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NCAA Athletes Can Keep Scholarships with Opt-Out, but Big Ten, Pac-12 Players Need to See More [UPDATED]

Big Ten players are demanding more than what the NCAA and conference have promised them so far in protection against COVID-19.
Big Ten players are demanding more than what the NCAA and conference have promised them so far in protection against COVID-19.
Image: (Getty Images)

The NCAA will allow students to opt-out of the season due to concerns over COVID-19 and still honor athletic scholarships, it was reported Wednesday.

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Yet many other student athletes, including 1,000 Big Ten football players and a growing Pac-12 alliance, are asking for even more transparency from the NCAA and their individual conferences.

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In a piece on The Players’ Tribune earlier the same day, the players announced a Big Ten Unity Proposal in response to the conference’s current plan, and are advocating for more of a voice in decision-making procedures.

Pac-12 athletes, meanwhile, are keeping the heat on. The conference’s #WeAreUnited movement has already gained concessions from the NCAA, but it’s not stopping there.

College Athlete Unity (CAU), an organization that fights against injustice in college athletics announced in the post that they were speaking out on behalf of the players when they say that the Big Ten’s coronavirus proposal “falls short in certain areas.”

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Among the many requests in the Unity Proposal is a player-approved third party to administer COVID testing and health guidelines as well as up-to-date information on the risks that COVID-19 may pose to their own health and health of their loved ones.

In addition, the players want whistleblower protections for individuals reporting a violation of health protocols, coverage for all out of pocket medical expenses and insurance that their eligibility won’t be impacted by their decision to not play.

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#BigTenUnited is the second movement that has erupted after conferences failed to provide legitimate safety protocols for athletes to compete this fall.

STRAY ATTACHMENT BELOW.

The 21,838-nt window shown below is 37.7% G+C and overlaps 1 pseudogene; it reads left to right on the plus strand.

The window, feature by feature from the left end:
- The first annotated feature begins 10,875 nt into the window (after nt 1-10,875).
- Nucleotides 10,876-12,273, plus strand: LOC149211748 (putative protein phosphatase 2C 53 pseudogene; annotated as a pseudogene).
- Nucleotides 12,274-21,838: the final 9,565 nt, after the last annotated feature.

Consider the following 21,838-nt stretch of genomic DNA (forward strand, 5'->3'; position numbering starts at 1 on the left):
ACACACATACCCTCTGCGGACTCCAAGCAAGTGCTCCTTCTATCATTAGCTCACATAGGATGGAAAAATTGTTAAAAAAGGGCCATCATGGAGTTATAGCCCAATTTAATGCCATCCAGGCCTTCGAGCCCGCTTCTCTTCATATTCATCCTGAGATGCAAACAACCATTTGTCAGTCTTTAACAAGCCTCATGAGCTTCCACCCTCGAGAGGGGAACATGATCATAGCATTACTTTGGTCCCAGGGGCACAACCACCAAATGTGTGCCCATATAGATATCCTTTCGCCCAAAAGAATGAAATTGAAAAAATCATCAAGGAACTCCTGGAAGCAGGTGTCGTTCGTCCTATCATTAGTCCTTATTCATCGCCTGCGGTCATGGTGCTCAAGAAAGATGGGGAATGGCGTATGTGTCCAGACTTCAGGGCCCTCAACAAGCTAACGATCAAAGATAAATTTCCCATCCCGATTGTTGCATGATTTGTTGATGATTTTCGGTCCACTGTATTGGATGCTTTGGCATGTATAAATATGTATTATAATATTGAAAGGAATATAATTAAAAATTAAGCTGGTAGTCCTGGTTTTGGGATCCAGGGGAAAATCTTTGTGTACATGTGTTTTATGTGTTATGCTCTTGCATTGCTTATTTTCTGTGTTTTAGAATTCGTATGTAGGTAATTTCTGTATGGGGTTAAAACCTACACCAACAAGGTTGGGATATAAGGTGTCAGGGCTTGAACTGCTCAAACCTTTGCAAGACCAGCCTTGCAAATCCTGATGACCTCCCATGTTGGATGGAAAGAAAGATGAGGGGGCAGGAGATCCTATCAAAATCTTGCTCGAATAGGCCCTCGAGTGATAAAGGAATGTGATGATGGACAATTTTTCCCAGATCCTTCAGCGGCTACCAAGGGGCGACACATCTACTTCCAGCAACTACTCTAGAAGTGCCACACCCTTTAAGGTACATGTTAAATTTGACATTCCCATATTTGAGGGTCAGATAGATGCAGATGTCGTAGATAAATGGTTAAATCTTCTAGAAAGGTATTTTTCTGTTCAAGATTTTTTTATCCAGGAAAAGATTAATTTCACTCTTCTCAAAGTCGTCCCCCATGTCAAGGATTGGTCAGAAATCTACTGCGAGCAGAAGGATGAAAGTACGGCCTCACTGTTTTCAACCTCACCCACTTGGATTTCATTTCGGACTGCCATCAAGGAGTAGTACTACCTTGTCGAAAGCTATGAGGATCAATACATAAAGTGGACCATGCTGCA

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Players in the PAC-12 started the #WeAreUnited movement to ensure that measures taken by the conference to compete this fall were both fair and safe for athletes. The #WeAreUnited movement also called for the removal of racially oppressive practices that the NCAA has implemented for decades and the preservation of all sports on campus.

“The NCAA — which is known for its zeal for regulations and enforcement — has had ample time to prepare for the safe return of its athletes to competition, yet it has done nothing,” said the CAU in the Big 10 proposal. “Its laissez-faire approach is forcing each conference and each school to create its own plan, resulting in inconsistent policies, procedures, and protocols.”

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“Given that the NCAA and conference leadership have not asked for our input, we feel compelled to call for clarity, commitment, and action regarding our common-sense proposal below,” the organization continued.

Also on Wednesday, the NCAA announced that each division (I, II, & III) will have to make their own individual determinations on fall championships by August 21.

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Division III subsequently announced their cancellation.

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The NCAA’s board of governors also said each division must determine the eligibility arrangements that must be implemented for student-athletes who decide not to participate in athletics this fall or for those whose seasons are terminated or shortened because of the virus. This decision will have to be made by August 14.

Additionally, the organization said that member schools can’t require student-athletes to waive their legal rights regarding COVID-19 as a condition of athletics participation and member schools would be required to cover COVID-19 related medical expenses for student-athletes.

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The respective NCAA divisions would be forced to cancel specific fall sports championships if at least half of the eligible teams competing in their division in that specific sport decided to cancel their fall seasons.

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The movements that these athletes have created have been able to force both the NCAA and these individual conferences to adjust their standards in this current climate.

Athletes are learning that they have more power than ever before and refuse to continue to be pawns used to create billions of dollars in revenue for these institutions.

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“We have started a dialogue in good faith with the Big Ten and hope that the NCAA will follow suit,” said the CAU. “Given the short time frame, and with our season at stake, this conversation must happen now.”

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